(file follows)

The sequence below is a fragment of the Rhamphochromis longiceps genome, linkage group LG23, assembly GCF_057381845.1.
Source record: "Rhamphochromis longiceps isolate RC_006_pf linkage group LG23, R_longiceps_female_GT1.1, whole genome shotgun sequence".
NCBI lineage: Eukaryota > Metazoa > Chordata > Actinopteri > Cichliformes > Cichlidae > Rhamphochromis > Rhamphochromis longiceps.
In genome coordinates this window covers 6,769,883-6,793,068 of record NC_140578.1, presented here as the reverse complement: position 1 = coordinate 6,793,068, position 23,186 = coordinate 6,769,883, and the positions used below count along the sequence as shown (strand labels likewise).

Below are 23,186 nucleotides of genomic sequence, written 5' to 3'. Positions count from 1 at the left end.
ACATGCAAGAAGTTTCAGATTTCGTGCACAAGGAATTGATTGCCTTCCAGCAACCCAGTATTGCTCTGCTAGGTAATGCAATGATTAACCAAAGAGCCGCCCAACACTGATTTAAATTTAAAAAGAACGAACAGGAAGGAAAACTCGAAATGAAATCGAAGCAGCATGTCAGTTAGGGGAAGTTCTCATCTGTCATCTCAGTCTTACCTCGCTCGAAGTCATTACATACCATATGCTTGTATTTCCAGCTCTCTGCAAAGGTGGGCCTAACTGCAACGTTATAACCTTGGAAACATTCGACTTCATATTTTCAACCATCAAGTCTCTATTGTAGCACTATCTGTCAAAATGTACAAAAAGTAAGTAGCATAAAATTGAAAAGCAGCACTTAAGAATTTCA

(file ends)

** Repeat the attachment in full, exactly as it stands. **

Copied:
The sequence below is a fragment of the Rhamphochromis longiceps genome, linkage group LG23, assembly GCF_057381845.1.
Source record: "Rhamphochromis longiceps isolate RC_006_pf linkage group LG23, R_longiceps_female_GT1.1, whole genome shotgun sequence".
NCBI lineage: Eukaryota > Metazoa > Chordata > Actinopteri > Cichliformes > Cichlidae > Rhamphochromis > Rhamphochromis longiceps.
In genome coordinates this window covers 6,769,883-6,793,068 of record NC_140578.1, presented here as the reverse complement: position 1 = coordinate 6,793,068, position 23,186 = coordinate 6,769,883, and the positions used below count along the sequence as shown (strand labels likewise).

Below are 23,186 nucleotides of genomic sequence, written 5' to 3'. Positions count from 1 at the left end.
ACATGCAAGAAGTTTCAGATTTCGTGCACAAGGAATTGATTGCCTTCCAGCAACCCAGTATTGCTCTGCTAGGTAATGCAATGATTAACCAAAGAGCCGCCCAACACTGATTTAAATTTAAAAAGAACGAACAGGAAGGAAAACTCGAAATGAAATCGAAGCAGCATGTCAGTTAGGGGAAGTTCTCATCTGTCATCTCAGTCTTACCTCGCTCGAAGTCATTACATACCATATGCTTGTATTTCCAGCTCTCTGCAAAGGTGGGCCTAACTGCAACGTTATAACCTTGGAAACATTCGACTTCATATTTTCAACCATCAAGTCTCTATTGTAGCACTATCTGTCAAAATGTACAAAAAGTAAGTAGCATAAAATTGAAAAGCAGCACTTAAGAATTTCA